import io.fission.Function;
import io.fission.Context;
public class Hello implements Function {
  public ResponseEntity<?> call(RequestEntity req, Context context) {
    String ret="<h1>Test Hello</h1>";
    return ResponseEntity.ok( ret );

As we are using different files and a folder structure, we have to create a zip file ‘zip -r *’ and create a package. This step is just for functions that require compilation.

fission package create --sourcearchive --env java --name hello-pkg

We have to wait until the package compilation indicates ‘success’. We can see this by showing the package info or at the package lists

fission package info --name hello-pkg<br/>fission package list

Once our package has been compiled successfully, we can create our function.

fission fn create --name hello-fn --pkg hello-pkg --env java --entrypoint<br/>com.lemonade.techfridays.faas.Hello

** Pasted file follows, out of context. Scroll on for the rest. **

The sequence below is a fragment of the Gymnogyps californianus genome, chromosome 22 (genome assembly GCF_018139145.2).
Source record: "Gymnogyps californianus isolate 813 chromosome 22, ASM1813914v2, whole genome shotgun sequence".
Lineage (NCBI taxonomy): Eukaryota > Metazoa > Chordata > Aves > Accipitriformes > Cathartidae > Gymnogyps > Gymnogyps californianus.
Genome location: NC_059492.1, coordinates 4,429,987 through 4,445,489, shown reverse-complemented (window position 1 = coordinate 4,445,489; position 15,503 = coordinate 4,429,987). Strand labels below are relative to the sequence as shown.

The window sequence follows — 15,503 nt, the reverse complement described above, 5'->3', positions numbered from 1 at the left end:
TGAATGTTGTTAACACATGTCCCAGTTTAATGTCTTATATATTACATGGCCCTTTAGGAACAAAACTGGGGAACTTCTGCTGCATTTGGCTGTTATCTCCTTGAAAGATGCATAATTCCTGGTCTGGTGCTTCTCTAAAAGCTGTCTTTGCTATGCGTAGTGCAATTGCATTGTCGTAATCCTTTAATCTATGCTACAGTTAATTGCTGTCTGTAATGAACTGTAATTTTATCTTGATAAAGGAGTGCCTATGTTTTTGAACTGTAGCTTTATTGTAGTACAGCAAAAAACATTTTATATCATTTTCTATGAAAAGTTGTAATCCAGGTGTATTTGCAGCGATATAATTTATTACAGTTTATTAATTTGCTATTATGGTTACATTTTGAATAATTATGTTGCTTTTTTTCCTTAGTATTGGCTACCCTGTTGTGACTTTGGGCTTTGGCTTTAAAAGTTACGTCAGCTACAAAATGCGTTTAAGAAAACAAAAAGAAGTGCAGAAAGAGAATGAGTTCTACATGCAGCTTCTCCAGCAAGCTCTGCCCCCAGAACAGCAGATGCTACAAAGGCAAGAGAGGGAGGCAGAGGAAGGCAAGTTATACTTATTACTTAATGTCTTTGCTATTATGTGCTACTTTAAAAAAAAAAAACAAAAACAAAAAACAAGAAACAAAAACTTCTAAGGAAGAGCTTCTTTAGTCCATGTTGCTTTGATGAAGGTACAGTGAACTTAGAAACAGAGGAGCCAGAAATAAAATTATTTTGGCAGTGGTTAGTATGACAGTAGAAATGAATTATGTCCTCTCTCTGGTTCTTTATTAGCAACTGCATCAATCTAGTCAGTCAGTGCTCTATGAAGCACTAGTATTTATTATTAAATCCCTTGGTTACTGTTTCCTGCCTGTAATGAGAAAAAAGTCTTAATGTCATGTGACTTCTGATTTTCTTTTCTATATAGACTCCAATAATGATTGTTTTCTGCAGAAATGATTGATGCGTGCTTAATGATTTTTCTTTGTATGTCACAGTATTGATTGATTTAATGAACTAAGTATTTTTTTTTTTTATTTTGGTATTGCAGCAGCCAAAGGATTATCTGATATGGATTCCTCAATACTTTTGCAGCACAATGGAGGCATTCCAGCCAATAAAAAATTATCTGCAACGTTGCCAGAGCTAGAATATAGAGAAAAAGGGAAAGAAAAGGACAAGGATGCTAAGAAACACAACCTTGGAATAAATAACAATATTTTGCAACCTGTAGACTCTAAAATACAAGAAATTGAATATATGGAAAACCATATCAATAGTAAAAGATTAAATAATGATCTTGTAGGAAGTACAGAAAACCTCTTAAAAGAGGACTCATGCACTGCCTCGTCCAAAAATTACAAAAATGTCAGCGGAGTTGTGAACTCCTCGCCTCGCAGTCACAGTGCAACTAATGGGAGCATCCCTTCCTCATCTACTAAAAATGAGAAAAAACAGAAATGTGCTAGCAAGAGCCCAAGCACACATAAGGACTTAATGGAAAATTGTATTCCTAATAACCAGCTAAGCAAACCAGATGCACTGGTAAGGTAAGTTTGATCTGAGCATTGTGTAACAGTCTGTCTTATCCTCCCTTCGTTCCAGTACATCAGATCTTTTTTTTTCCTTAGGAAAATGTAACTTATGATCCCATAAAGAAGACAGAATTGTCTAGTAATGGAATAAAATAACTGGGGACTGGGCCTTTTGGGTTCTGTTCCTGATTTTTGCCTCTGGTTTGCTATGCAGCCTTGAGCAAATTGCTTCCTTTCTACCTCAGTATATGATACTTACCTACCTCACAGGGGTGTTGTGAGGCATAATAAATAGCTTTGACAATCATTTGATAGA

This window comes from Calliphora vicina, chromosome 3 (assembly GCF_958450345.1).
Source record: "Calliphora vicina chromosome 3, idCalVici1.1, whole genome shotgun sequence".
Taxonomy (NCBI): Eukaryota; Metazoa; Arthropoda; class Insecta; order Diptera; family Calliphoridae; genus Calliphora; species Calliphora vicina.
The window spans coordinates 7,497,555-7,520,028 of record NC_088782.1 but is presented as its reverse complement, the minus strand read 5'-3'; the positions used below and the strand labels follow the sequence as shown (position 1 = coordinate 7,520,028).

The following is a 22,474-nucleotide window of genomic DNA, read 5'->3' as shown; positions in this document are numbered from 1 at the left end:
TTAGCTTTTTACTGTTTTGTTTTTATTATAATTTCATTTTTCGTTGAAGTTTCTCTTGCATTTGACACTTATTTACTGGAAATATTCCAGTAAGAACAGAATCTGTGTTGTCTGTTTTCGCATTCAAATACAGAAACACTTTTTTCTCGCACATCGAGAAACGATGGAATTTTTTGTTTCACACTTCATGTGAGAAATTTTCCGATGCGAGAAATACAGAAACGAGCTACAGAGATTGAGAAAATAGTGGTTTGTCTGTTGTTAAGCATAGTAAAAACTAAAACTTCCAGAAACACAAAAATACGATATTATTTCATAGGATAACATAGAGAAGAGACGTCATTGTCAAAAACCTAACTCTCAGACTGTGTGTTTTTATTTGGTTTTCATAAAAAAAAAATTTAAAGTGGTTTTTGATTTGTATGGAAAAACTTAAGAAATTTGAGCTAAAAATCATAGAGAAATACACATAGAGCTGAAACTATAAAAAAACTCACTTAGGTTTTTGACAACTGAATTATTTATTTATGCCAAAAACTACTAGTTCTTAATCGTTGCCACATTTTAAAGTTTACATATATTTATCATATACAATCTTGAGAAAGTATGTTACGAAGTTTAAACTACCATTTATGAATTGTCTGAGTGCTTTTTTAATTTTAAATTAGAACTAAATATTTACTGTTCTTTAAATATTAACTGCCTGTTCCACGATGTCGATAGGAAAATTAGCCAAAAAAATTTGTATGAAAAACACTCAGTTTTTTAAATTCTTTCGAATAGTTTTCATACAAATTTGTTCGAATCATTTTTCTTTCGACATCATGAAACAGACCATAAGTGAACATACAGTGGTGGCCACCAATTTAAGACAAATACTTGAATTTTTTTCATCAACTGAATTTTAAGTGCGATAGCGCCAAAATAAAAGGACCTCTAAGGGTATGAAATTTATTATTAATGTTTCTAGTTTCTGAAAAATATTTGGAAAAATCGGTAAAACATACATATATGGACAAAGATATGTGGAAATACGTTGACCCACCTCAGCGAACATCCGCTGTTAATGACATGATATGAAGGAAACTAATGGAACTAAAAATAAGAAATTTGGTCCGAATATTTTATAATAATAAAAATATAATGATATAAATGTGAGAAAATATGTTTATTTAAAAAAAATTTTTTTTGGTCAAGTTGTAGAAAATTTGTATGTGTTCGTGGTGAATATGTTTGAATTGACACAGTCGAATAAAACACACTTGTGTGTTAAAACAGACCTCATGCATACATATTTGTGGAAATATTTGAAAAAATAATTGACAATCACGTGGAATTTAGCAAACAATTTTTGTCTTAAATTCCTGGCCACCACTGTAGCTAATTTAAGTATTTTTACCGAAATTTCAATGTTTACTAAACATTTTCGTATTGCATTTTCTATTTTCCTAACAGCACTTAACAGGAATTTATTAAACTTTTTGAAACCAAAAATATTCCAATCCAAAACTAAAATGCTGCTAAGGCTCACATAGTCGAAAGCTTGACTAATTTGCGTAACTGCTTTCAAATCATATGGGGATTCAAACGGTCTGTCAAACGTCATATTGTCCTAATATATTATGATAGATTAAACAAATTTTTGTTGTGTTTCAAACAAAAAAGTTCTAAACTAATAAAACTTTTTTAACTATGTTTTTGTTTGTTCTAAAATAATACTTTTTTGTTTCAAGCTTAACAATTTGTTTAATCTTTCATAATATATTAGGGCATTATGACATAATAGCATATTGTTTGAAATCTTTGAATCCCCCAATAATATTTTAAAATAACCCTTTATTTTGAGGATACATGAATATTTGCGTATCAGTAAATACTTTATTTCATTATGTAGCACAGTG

And finally we can create our trigger. Obviously, we can test and log as we did with our NodeJS function.

fission route create --name hello-rt --function hello-fn --url /hellofn

Deploying your function using YAML declarative specifications

If required for your project, you may deploy your application using declarative specifications. Basically, the process is as follows.

Step one: We execute ‘fission spec init’ to initialize our specifications folder.

Step two: Creating our environments, functions, routes, etc. with the CLI tool and adding the parameter ‘–spec’. This parameter creates the YAML files inside the folder ‘spec’ instead of executing the order.

Step three: Once we have all YAML files configured we can deploy them using the command ‘fission spec apply –wait’.

Albert Coronado

Written by Albert Coronado
Architecture Office at Lemonade